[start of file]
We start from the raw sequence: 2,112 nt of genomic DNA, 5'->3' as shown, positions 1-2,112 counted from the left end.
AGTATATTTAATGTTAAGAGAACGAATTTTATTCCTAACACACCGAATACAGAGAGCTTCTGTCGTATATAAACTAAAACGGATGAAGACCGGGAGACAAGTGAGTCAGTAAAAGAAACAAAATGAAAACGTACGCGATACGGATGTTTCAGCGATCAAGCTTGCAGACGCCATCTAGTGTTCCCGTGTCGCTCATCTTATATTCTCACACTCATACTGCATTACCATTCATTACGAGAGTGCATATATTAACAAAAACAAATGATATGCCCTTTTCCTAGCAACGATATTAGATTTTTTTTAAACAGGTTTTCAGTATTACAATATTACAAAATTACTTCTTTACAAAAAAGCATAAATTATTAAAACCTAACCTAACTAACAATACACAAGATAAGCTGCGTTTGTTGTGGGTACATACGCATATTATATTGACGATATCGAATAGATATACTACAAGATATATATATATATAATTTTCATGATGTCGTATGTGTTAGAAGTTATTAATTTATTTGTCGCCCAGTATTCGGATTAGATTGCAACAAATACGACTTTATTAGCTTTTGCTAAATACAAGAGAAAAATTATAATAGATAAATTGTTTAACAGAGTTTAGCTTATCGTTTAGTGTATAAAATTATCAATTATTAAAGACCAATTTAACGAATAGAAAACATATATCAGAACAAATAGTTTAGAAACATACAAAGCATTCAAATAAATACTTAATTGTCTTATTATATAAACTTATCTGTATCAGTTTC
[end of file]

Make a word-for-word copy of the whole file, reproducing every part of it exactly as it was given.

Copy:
We start from the raw sequence: 2,112 nt of genomic DNA, 5'->3' as shown, positions 1-2,112 counted from the left end.
AGTATATTTAATGTTAAGAGAACGAATTTTATTCCTAACACACCGAATACAGAGAGCTTCTGTCGTATATAAACTAAAACGGATGAAGACCGGGAGACAAGTGAGTCAGTAAAAGAAACAAAATGAAAACGTACGCGATACGGATGTTTCAGCGATCAAGCTTGCAGACGCCATCTAGTGTTCCCGTGTCGCTCATCTTATATTCTCACACTCATACTGCATTACCATTCATTACGAGAGTGCATATATTAACAAAAACAAATGATATGCCCTTTTCCTAGCAACGATATTAGATTTTTTTTAAACAGGTTTTCAGTATTACAATATTACAAAATTACTTCTTTACAAAAAAGCATAAATTATTAAAACCTAACCTAACTAACAATACACAAGATAAGCTGCGTTTGTTGTGGGTACATACGCATATTATATTGACGATATCGAATAGATATACTACAAGATATATATATATATAATTTTCATGATGTCGTATGTGTTAGAAGTTATTAATTTATTTGTCGCCCAGTATTCGGATTAGATTGCAACAAATACGACTTTATTAGCTTTTGCTAAATACAAGAGAAAAATTATAATAGATAAATTGTTTAACAGAGTTTAGCTTATCGTTTAGTGTATAAAATTATCAATTATTAAAGACCAATTTAACGAATAGAAAACATATATCAGAACAAATAGTTTAGAAACATACAAAGCATTCAAATAAATACTTAATTGTCTTATTATATAAACTTATCTGTATCAGTTTC